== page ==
This week in history

March 25, 2003: The House votes to require doctors to notify the parents of girls under 18 seeking abortions. The margin is slim, 187-181. But the outcome marks a momentous political shift in the House, which has rejected dozens of attempts to limit access to abortion over the last 20 years.

 

 

March 25, 1998: Concord officials propose a change in the city’s policy toward low-income housing. If the council approves, Concord will no longer actively support the construction of low-income housing, but will support only the rehabilitation of existing buildings for low-income housing.

 

March 25, 1996: In a Concord motel room, Robert Blair kills his girlfriend and her handicapped child with a hammer.

 

 

March 26, 1969: The Legislature votes to cut five days off the sentences of prisoners who donate a pint of blood to the American Red Cross.

 

 

March 26, 1948: Steven Tallarico is born. In Sunapee in the late 1960s he will form his first serious band, The Strangeurs. In 1970 he’ll team up with bassist Tom Hamilton, who went to high school in New London, and guitarist Joe Perry, who once worked at a restaurant in Sunapee. The new band is called Aerosmith, and Tallarico will change his name to Tyler. The rest is rock history.

 

March 26, 1853: Concord elects its first mayor, Joseph Low, a grand-looking man with a gold-headed cane. Before this date, the city was a town, run by selectmen.

 

March 26, 1947: State Sen. Arthur Bean asks the Legislature to allow Concord and Bow to create a man-made lake on the Turkey River, to be called Concord Lake. The lake would be used for recreation and as a backup city water supply. It would be the state’s 10th largest, after Winnipesaukee, Squam, Winnisquam, Newfound, Ossipee, Wentworth, First Connecticut and Massabesic. The Legislature will approve the plan, but city voters will ultimately turn it down.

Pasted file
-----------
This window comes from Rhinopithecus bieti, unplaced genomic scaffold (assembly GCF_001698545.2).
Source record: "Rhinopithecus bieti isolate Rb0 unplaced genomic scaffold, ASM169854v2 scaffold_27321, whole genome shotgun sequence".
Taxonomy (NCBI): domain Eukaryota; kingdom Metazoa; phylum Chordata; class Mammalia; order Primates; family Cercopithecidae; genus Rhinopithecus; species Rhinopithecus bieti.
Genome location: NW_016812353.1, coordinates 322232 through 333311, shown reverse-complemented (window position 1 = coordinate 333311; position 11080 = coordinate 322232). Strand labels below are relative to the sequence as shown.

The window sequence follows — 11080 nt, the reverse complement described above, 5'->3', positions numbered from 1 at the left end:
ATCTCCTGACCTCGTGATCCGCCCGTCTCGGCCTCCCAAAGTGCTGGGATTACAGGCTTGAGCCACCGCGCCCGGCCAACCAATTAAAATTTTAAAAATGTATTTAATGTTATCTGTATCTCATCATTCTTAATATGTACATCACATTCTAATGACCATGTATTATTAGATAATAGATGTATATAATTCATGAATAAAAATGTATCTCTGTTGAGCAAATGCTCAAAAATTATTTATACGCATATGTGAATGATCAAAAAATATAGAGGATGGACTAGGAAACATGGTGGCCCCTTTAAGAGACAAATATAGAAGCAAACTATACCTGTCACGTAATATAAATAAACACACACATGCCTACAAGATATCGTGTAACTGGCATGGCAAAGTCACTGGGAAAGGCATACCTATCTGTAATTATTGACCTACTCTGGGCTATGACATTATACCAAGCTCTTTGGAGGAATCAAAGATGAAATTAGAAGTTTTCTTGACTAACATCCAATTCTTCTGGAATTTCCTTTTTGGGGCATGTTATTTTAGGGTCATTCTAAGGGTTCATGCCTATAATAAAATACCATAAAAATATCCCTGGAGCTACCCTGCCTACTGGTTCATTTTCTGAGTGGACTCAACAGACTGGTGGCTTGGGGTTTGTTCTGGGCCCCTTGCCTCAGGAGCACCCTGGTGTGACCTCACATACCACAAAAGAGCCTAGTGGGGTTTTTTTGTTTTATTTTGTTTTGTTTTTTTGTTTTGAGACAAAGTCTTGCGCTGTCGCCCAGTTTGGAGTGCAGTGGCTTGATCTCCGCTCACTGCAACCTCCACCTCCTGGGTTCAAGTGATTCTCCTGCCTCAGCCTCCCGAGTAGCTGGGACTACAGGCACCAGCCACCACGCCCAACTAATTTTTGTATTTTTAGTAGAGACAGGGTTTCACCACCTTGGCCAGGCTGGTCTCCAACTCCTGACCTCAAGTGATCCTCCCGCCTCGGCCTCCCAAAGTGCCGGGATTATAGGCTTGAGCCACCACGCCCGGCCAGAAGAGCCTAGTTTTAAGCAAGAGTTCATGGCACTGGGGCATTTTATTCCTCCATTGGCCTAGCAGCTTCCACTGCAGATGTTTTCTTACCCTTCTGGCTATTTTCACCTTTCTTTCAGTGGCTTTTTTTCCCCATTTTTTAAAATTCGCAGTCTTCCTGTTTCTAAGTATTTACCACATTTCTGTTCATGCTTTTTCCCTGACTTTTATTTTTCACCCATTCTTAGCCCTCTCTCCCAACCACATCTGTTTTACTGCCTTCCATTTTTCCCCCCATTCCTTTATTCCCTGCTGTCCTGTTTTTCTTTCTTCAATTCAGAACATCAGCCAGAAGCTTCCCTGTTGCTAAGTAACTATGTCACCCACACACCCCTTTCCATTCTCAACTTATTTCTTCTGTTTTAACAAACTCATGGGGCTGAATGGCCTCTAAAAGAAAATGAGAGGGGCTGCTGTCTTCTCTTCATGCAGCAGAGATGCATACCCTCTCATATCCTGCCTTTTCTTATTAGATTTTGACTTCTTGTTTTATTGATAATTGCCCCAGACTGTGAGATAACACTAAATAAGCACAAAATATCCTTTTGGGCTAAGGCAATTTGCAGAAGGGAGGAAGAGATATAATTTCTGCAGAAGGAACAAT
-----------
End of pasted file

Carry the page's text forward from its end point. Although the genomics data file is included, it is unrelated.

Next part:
March 27, 1997: The New Hampshire House votes overwhelmingly to support the policy objective of Gov. Jeanne Shaheen’s $50 million plan to expand public kindergarten. The proposal heads now to the Finance Committee, which will debate how to pay for the plan.

 

March 27, 1965: Penacook school district voters will have several options before them: creating a cooperative school district with neighboring towns, merging with Concord or going it alone. Eventually, voters will approve creation of the Merrimack Valley School District.

 

March 28, 1921: Winter is barely over, but ice-out is declared on Lake Winnipesaukee.

 

March 28, 1919: Gov. John Bartlett signs a law prohibiting the teaching, advocacy or practice of Bolshevik ideas in New Hampshire. Bartlett issues a statement warning “Bolsheviki” that he has ordered law enforcement “to rake the state with a fine-tooth comb to find evidence of their work. … No cost will be spared to suppress the social viper.”

 

March 29, 2003: Parents whose children attend Concord’s Dewey School are disappointed with the proposal to move the school’s first graders to Kimball school, the Monitor reports. “Dewey has an outstanding school culture,” said Mary Carter, whose daughter already went through the school and whose two younger children will head there in the next few years. “From my experience, schools are mysterious places in terms of what makes them exceptional, what makes them places that sit in children’s minds as golden places.”

 

March 29, 1945: The Monitor reports that Sgt. Walter Carlson, missing in action since Dec. 21, is now known to be a POW in Germany. Carlson, a Concord police sergeant before the war, will remain in a prison camp for 71 days before being liberated. After the war, he will be Concord’s longtime police chief.

 

March 29, 1909: George Foster, a real estate man and investor, takes over the Abbot and Downing Co., once again saving it from collapse. Foster will bail out just over two years later, and yet another new owner will try his hand.

 

March 30, 2001: A spring storm drops a foot of snow across much of central N.H.

Author: Insider Staff

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